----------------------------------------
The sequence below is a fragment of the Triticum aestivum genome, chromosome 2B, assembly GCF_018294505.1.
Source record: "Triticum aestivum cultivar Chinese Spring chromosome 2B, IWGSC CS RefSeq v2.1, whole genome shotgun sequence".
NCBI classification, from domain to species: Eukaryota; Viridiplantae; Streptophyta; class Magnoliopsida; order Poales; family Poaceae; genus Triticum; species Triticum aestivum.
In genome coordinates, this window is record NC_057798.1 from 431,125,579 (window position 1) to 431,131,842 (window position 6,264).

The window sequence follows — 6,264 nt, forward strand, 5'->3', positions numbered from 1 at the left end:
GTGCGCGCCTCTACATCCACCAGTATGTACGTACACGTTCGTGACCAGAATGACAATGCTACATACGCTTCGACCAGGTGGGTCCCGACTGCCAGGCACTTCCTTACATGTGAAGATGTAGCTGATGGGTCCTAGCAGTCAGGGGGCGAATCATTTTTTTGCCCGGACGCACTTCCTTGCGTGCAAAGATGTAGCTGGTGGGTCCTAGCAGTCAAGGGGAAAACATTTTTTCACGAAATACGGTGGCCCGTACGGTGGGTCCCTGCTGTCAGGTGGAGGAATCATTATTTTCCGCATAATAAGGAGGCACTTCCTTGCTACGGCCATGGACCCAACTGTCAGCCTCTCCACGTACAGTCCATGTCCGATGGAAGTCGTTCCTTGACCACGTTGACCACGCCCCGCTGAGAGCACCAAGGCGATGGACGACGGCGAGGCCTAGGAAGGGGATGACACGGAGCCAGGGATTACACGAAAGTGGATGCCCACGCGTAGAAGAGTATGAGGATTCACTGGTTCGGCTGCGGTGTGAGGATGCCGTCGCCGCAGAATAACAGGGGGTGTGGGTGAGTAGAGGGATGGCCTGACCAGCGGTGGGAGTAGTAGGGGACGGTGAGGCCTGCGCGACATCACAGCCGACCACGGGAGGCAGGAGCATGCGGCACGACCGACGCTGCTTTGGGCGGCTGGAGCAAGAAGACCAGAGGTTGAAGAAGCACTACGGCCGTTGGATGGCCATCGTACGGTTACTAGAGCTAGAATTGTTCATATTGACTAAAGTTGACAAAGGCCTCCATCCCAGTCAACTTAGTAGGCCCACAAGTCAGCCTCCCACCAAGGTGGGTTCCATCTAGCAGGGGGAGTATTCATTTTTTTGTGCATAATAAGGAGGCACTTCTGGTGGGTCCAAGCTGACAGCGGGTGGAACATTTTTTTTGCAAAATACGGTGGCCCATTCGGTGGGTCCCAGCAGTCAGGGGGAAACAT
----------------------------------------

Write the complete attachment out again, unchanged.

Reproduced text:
The sequence below is a fragment of the Triticum aestivum genome, chromosome 2B, assembly GCF_018294505.1.
Source record: "Triticum aestivum cultivar Chinese Spring chromosome 2B, IWGSC CS RefSeq v2.1, whole genome shotgun sequence".
NCBI classification, from domain to species: Eukaryota; Viridiplantae; Streptophyta; class Magnoliopsida; order Poales; family Poaceae; genus Triticum; species Triticum aestivum.
In genome coordinates, this window is record NC_057798.1 from 431,125,579 (window position 1) to 431,131,842 (window position 6,264).

The window sequence follows — 6,264 nt, forward strand, 5'->3', positions numbered from 1 at the left end:
GTGCGCGCCTCTACATCCACCAGTATGTACGTACACGTTCGTGACCAGAATGACAATGCTACATACGCTTCGACCAGGTGGGTCCCGACTGCCAGGCACTTCCTTACATGTGAAGATGTAGCTGATGGGTCCTAGCAGTCAGGGGGCGAATCATTTTTTTGCCCGGACGCACTTCCTTGCGTGCAAAGATGTAGCTGGTGGGTCCTAGCAGTCAAGGGGAAAACATTTTTTCACGAAATACGGTGGCCCGTACGGTGGGTCCCTGCTGTCAGGTGGAGGAATCATTATTTTCCGCATAATAAGGAGGCACTTCCTTGCTACGGCCATGGACCCAACTGTCAGCCTCTCCACGTACAGTCCATGTCCGATGGAAGTCGTTCCTTGACCACGTTGACCACGCCCCGCTGAGAGCACCAAGGCGATGGACGACGGCGAGGCCTAGGAAGGGGATGACACGGAGCCAGGGATTACACGAAAGTGGATGCCCACGCGTAGAAGAGTATGAGGATTCACTGGTTCGGCTGCGGTGTGAGGATGCCGTCGCCGCAGAATAACAGGGGGTGTGGGTGAGTAGAGGGATGGCCTGACCAGCGGTGGGAGTAGTAGGGGACGGTGAGGCCTGCGCGACATCACAGCCGACCACGGGAGGCAGGAGCATGCGGCACGACCGACGCTGCTTTGGGCGGCTGGAGCAAGAAGACCAGAGGTTGAAGAAGCACTACGGCCGTTGGATGGCCATCGTACGGTTACTAGAGCTAGAATTGTTCATATTGACTAAAGTTGACAAAGGCCTCCATCCCAGTCAACTTAGTAGGCCCACAAGTCAGCCTCCCACCAAGGTGGGTTCCATCTAGCAGGGGGAGTATTCATTTTTTTGTGCATAATAAGGAGGCACTTCTGGTGGGTCCAAGCTGACAGCGGGTGGAACATTTTTTTTGCAAAATACGGTGGCCCATTCGGTGGGTCCCAGCAGTCAGGGGGAAACAT